Expert says media dangerously ignore mental illness in coverage of gay teen suicides

Liz Goodwin
The Upshot

News accounts have focused public attention on a recent spate of gay young people taking their own lives in response to taunting related to their sexuality. One side-effect of the coverage has been increased discussion of the problem of anti-gay bullying. The White House, celebrities, talk-show hosts, and cable-news pundits have all chimed in on the tragic deaths.

But what if the way we're talking about these suicides could actually be encouraging vulnerable young people to copycat the tragic behavior?

That's what worries Ann Haas, research director for the American Foundation for Suicide Prevention. By putting forth bullying as a "cause" of suicide and ignoring underlying mental-health issues that are present in 90 percent of people who die by suicide, the national media may be "normalizing" suicide as a rational response to bullying. For youth already at risk, this could be a dangerous message.

Here's an example. A recent headline on the Seattle Post-Intelligencer website reads: "City council meeting results in gay teen suicide." The story is about the death of Zach Harrington, an openly gay teen living in Norman, Oklahoma. His sister told the Norman Transcript that a week before he took his own life, Harrington had gone to a city council meeting to advocate for them to recognize October as Lesbian, Gay, Bisexual and Transgender (LGBT) history month. Harrington's family says the three-hour council debate was "toxic," even though the final vote endorsed the measure, and that Harrington was very hurt by the event.

So is it fair to write that the meeting "resulted" in a suicide?

Not really. Suicides are complex, Haas says, and inadvertently portraying them as a rational response to a single incident or problem can lead already vulnerable people to identify with and copy the behavior. This makes for an unusually fine line between raising awareness about an issue and sensationalizing it.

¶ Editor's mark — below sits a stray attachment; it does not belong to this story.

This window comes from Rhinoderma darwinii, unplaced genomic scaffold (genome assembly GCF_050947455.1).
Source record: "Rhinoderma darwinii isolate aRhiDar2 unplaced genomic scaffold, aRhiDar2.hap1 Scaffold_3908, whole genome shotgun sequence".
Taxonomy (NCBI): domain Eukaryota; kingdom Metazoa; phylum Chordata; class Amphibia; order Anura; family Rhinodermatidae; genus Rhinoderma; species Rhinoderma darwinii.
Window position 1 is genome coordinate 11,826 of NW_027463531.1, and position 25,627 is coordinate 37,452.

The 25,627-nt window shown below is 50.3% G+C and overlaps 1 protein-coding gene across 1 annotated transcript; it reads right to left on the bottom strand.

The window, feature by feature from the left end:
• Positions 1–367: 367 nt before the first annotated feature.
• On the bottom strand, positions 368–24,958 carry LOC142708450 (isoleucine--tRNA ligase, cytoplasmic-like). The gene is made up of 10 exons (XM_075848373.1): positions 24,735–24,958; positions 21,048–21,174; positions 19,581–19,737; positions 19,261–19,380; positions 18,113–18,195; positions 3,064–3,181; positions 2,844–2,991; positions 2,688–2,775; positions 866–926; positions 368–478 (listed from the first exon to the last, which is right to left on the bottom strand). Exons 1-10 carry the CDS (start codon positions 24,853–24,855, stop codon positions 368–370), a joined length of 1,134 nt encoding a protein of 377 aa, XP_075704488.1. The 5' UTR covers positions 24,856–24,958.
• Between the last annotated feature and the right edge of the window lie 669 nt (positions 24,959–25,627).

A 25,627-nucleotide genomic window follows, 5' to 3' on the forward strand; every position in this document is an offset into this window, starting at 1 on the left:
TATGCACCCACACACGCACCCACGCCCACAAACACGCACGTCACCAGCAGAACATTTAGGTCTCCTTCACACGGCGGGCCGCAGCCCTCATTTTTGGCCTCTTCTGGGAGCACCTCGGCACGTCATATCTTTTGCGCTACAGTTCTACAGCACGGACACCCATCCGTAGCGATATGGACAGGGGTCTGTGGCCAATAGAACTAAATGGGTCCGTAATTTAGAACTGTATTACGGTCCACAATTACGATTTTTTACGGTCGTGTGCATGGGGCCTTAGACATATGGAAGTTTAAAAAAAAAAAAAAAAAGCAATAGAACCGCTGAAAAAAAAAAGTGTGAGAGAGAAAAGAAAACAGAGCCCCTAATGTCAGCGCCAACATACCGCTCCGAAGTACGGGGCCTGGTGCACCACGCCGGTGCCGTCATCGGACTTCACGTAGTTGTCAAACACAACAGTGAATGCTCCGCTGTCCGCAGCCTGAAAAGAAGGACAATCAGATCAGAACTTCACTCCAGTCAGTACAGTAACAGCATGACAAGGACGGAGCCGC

"We know quite a bit about what kinds of media stories can encourage copycat suicides," Haas says. Stories depicting the person who's died by suicide as very sympathetic can inadvertently encourage vulnerable young people to identify with him or her.

"There's an identification there that could lead you to feel, well, 'My goodness, this person was feeling the same thing that I'm feeling, and he took his life.' It kind of normalizes suicide," she says. "It presents it as a sort of an understandable if not socially acceptable response to a problem. If a story is presented from the viewpoint of the mental disorders that commonly lead to suicide, it's much less likely to have that kind of identification that leads young people to copy the behavior."

A public-radio reporter wrote that when reporters begin to write about the motivations that might prompt an individual to commit suicide, "It erases the line that separates motivation from rationality, making suicide seem like an understandable, if not unavoidable, culmination of a person's experience. Suicide is not a rational act. It is an act of desperation, carried out after a monumental struggle."

Words like "epidemic" and "rash" to describe an increase in suicides can also lead to copycat behavior, Haas says.

The executive director of the anti-bullying Gay, Lesbian and Straight Education Network (GLSEN), Dr. Eliza Byard, says that her group is careful to never say that bullying caused someone to die by suicide.

"I find it very hard to look at a headline that makes a more direct or simple one-to-one relationship [between bullying and suicide], or that details some of the more horrifying details of any particular case," she says. "Those feel awful."

Byard also says there hasn't been enough mention of mental illness in media coverage, though it can be difficult for reporters to discuss mental illness in cases when it's gone undiagnosed. She prefers stories that focus not on the young people who died but on the solutions to some of the problems they faced.

"It's not about martyrdom, it's not about a sort of morbid recapitulation of these stories over and over again. Once people come to grips with the consequences, then you move on to what needs to happen now to make it better today," she says. "That kind of emphasis has been really helpful, where stories focus on the collective work of making things better."

That's one of the reasons Haas has high praise for the "It Gets Better" campaign, a growing collection of YouTube videos from around the world telling LGBT young people their lives will improve, and that they're not alone.

(Photo of vigil at Rutgers University for Tyler Clementi: AP)